Analysing Militarised Interstate Dispute Dataset
While a typical application of local graph clustering is to find a set of vertices that loosely connects to the rest of an graph, these algorithms can be applied to find vertex sets with other other properties as well. This page demonstrates another application of local graph clustering, in which two sets of vertices highly connected to each other can be found in a local manner as well.
The input behind this demo is the Correlates of War Dyadic Militarised Interstae Dispute
Dataset. The dataset contains a record of every militarised dispute between 1816 and 2014,
and includes information of involved countries and the severity of the dispute. The dataset
can be found
here.
Date range: 1900  1950
Cluster size factor: 0.5
Instruction
The data range specifies the time interval during which the conflict data is used in the algorithm; the cluster size factor is part of the algorithm's input, and roughly defines the size of clusters to be returned: a lower value of cluster size factor would allow the algorithm to find more localised clusters.
In addition to setting up these two parameters, you need to click a country in the map, and this picked country (coloured as dark blue) is served as the seed of the algorithm. The output of the algorithm is two sets of countries that tend to have conflicts during the chosen time range; these two sets are coloured in blue and yellow respectively, and your picked country is part of the blue cluster.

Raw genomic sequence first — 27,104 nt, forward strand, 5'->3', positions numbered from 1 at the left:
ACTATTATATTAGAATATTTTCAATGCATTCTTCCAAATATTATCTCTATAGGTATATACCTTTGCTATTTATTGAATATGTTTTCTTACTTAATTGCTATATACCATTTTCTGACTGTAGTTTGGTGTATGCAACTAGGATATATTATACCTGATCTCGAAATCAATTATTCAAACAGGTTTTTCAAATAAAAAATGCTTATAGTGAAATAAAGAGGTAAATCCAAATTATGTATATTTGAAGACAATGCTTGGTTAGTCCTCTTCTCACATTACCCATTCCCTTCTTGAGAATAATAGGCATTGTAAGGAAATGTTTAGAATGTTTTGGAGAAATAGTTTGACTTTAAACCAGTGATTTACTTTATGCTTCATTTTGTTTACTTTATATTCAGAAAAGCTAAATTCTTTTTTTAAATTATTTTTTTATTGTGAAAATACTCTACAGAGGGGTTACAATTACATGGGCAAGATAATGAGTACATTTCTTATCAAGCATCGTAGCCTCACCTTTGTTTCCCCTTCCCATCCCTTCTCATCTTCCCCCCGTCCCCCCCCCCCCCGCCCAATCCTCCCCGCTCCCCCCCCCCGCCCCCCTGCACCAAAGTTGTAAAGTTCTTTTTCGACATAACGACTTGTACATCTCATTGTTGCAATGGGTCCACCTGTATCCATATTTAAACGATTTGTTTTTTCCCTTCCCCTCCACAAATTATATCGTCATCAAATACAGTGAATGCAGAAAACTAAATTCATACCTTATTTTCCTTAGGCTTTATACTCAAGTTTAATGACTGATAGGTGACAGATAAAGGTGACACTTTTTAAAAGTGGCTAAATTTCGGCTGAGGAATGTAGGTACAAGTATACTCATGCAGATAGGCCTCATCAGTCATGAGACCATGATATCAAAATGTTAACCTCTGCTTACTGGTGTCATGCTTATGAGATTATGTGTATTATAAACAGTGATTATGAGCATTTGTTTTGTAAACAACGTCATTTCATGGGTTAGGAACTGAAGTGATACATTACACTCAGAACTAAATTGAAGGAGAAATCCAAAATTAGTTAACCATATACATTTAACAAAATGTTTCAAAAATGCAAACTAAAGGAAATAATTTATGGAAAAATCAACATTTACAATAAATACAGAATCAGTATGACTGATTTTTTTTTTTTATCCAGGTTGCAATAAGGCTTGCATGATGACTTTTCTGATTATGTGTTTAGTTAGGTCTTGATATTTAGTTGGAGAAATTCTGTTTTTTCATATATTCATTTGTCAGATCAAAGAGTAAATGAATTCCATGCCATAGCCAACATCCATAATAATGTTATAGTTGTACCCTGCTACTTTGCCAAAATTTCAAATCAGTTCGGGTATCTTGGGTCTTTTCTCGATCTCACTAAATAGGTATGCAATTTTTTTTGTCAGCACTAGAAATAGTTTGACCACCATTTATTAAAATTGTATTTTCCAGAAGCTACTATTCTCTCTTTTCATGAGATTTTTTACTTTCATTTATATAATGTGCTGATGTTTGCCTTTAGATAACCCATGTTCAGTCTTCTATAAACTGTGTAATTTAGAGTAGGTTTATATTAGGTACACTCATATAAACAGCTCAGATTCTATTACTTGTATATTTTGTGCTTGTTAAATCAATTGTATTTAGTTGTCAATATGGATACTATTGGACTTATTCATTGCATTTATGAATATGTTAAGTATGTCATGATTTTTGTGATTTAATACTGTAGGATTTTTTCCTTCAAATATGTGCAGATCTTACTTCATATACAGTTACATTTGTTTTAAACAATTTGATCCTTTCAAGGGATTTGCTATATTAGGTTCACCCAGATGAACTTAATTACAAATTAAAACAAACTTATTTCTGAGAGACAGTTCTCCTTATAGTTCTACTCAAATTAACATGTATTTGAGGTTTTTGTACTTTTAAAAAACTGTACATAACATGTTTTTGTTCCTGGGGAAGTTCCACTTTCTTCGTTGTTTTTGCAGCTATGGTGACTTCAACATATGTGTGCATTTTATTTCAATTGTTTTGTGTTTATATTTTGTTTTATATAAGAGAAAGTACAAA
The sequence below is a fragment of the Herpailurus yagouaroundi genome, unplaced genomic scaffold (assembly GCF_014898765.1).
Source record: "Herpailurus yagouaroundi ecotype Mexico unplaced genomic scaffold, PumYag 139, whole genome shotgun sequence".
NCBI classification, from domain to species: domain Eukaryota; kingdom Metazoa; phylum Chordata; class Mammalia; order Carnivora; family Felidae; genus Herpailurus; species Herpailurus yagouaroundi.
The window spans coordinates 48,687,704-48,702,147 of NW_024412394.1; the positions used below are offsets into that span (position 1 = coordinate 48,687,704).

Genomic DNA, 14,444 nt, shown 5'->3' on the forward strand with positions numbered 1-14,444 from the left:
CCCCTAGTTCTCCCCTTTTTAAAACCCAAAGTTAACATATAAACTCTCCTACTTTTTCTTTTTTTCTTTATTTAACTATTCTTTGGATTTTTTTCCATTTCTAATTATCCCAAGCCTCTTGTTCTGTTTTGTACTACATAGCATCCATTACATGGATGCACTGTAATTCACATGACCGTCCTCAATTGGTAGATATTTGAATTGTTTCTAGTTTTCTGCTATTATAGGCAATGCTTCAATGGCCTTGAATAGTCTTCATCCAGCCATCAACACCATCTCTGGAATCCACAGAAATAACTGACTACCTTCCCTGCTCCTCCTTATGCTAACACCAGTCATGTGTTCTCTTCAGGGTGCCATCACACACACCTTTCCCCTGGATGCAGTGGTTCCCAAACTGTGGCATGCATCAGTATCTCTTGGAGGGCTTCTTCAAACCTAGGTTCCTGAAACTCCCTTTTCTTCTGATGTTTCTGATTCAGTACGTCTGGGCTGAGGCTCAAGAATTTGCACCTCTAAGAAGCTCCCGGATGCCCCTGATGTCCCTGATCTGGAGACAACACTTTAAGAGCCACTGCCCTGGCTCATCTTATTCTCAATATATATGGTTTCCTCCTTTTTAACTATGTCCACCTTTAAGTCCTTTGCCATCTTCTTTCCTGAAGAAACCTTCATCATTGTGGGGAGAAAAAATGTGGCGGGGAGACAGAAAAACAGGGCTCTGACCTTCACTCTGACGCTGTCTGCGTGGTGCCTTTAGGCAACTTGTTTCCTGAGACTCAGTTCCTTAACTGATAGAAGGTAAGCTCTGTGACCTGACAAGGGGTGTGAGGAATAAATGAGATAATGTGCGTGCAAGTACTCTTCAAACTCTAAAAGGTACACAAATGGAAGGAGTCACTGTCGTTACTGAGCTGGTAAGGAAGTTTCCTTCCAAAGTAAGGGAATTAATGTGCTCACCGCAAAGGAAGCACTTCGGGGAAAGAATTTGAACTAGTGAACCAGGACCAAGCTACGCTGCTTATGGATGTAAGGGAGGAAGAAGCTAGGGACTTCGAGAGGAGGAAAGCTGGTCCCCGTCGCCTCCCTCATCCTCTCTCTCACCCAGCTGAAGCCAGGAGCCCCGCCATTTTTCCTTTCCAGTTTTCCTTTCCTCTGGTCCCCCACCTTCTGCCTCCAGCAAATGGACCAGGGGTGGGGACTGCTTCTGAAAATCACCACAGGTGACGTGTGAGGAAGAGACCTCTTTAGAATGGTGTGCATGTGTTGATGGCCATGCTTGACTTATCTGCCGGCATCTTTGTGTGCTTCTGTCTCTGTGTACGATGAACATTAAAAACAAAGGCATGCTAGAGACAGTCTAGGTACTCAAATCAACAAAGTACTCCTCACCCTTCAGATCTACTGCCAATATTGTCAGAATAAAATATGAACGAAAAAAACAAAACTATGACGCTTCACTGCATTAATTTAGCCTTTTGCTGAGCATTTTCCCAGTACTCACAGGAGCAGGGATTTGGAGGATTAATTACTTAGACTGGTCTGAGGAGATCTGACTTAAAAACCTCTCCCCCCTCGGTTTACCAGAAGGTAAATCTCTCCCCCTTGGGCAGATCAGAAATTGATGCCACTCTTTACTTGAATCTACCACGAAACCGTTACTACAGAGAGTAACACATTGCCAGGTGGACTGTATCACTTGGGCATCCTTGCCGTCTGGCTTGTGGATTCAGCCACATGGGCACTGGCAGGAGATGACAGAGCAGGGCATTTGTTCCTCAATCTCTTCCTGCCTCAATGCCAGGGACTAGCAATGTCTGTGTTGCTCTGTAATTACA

the selected country
the countries in the same group as the selected country
the countries in the other group
Dataset
Correlates of War Dyadic Militarised Interstate Disputes Dataset. Link.
Algorithm
Our implemented algorithm for this application is based on Local Graph Clustering. Specifically, we construct a graph based on the militarised disputes within the chosen date range: every country is represented by a vertex in the graph, and there is an edge between each pair of countries weighted according to the severity of their military disputes. By performing random walks on the graph, our algoirthm returns two sets of countries which tend to enter conflicts with each other. The cluster size factor is used to control the length of the random walks, and shorter walks result in smaller clusters which are more closely related to the selected country.
Code
Our implemented algorithm is based on the approximate_pagerank
method of
the
STAG Library in order to compute the stationary distribution of the personalised
Pagerank on
the constructed graph. The source code of this application can be found here.
FAQ

Why is there no clustering result for some selected country and data range?
Due to the nature of this dataset, our constructed graph might not be a fully connected graph, and could contain many isolated vertices for a certain data range. If this occurs, then you wouldn't see the two sets of coloured countries.

Not every country is coloured even when I set the cluster size factor to be 1. Why?
For a certain date range, there may be countries for which the data set contains no information. These countries cannot be classified by the algorithm into either of the returned sets of countries and are left uncoloured.
Reference
Peter Macgregor, He Sun: Local Algorithms for finding densely connected clusters. ICML 2021: 72687278